When the corporation was founded in 2001, Zhang promised that the salaries of employees transferred from newspaper to corporation would remain roughly the same. He also allowed them to return to the newspaper for retirement, so they could resume their identities as staff members of a public institution and enjoy higher pensions.
In 2004, the corporation raised HK$1.04 billion ($133.51 million) through an initial public offering on the Hong Kong Stock Exchange. That provided a solid financial basis for Beijing Youth Daily to develop into a large business group of four daily newspapers, six weekly newspapers, six magazines, two websites and 13 subordinate companies.
As a trailblazer of China’s newspaper transformation, however, Zhang is allowed to put only the advertising and operation parts of the business into the market. From the beginning, Beijing Media Corp has been separated from editing and reporting.
Such a business model unavoidably leads to conflicts. Every year, the corporation contributes 16.5 percent of ad revenue as the newsroom budget. During a good year, the newspaper will publish more pages and hire more people.
When business is down, the paper can cut pages but cannot fire the extra reporters, so the newsroom budget falls short of expenses. In such cases, Zhang has to negotiate between the corporation and newsroom.
Ten years on, he believes it is time to end the transitional model of separation.
“Media should form an integral whole and turn completely into an enterprise,” he said. “I hope to put the newsroom into the listed corporation and restructure the entire group. It would make the corporation healthier and more efficient.”
Needed, but scarce
For many newspapers and magazines that already have converted to enterprises, lack of standard serial numbers – essentially, licenses to publish – became a major obstacle to development. Beijing Prominion has applied for many standard serial numbers since 2007, but GAPP has approved only a couple.
GAPP encourages publishers to solve the problem through mergers and acquisitions, but that is extremely difficult to practice, Beijing Prominion’s Liu said. Most administration agencies that supervise a newspaper or magazine refuse to let go of them; their scarcity means they could be worth several million yuan. Some turned down offers of acquisition for fear of losing face. Liu has negotiated with more than 10 magazines and even drafted several rounds of agreements with a few, but none succeeded.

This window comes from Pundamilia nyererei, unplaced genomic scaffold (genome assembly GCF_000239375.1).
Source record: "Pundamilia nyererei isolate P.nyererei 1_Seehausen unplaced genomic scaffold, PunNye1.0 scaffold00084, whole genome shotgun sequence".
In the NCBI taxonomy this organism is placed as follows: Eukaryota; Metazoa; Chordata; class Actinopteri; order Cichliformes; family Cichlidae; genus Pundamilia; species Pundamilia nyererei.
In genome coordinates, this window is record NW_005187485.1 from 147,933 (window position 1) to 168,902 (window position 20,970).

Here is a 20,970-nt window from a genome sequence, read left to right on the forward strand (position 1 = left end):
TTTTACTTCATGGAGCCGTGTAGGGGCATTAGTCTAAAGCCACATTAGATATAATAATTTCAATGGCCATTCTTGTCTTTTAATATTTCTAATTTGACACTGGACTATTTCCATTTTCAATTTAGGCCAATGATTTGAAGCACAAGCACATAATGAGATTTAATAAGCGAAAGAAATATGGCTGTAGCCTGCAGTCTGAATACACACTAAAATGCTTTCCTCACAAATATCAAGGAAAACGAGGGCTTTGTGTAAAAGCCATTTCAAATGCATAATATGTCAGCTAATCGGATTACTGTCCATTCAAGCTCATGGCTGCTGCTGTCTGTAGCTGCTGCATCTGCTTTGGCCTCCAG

“It’s a lot like falling in love with a girl and making a proposal,” he said. “But after she said yes, you still have to talk to her parents and grandparents. Chances are you will be rejected.”
‘Long way to go’
“The transformation of newspapers and periodicals does not simply end at enterprise registration, which is only a change of identity,” said Shi Feng, chairman of the China Periodicals Association and former deputy director of GAPP.
“There’s still a long way to go for real changes to happen in the operation and management system, and the pace of the reform depends on whether relevant government policies are already in place.”
Some experts said the government should allow various resources, including private capital, to enter the media industry.
“We can have a test on one or two types of newspapers to see what kinds of harm and benefit will be done by private capital,” said Yu Guoming, associate dean of the journalism and communication school at Renmin University of China. “Newspapers and magazines will be enthusiastic to carry out reforms, but only if the government can design the system in a way that will provide more space to develop and better chances to catch market opportunities.”
Qiu Bo contributed to this report.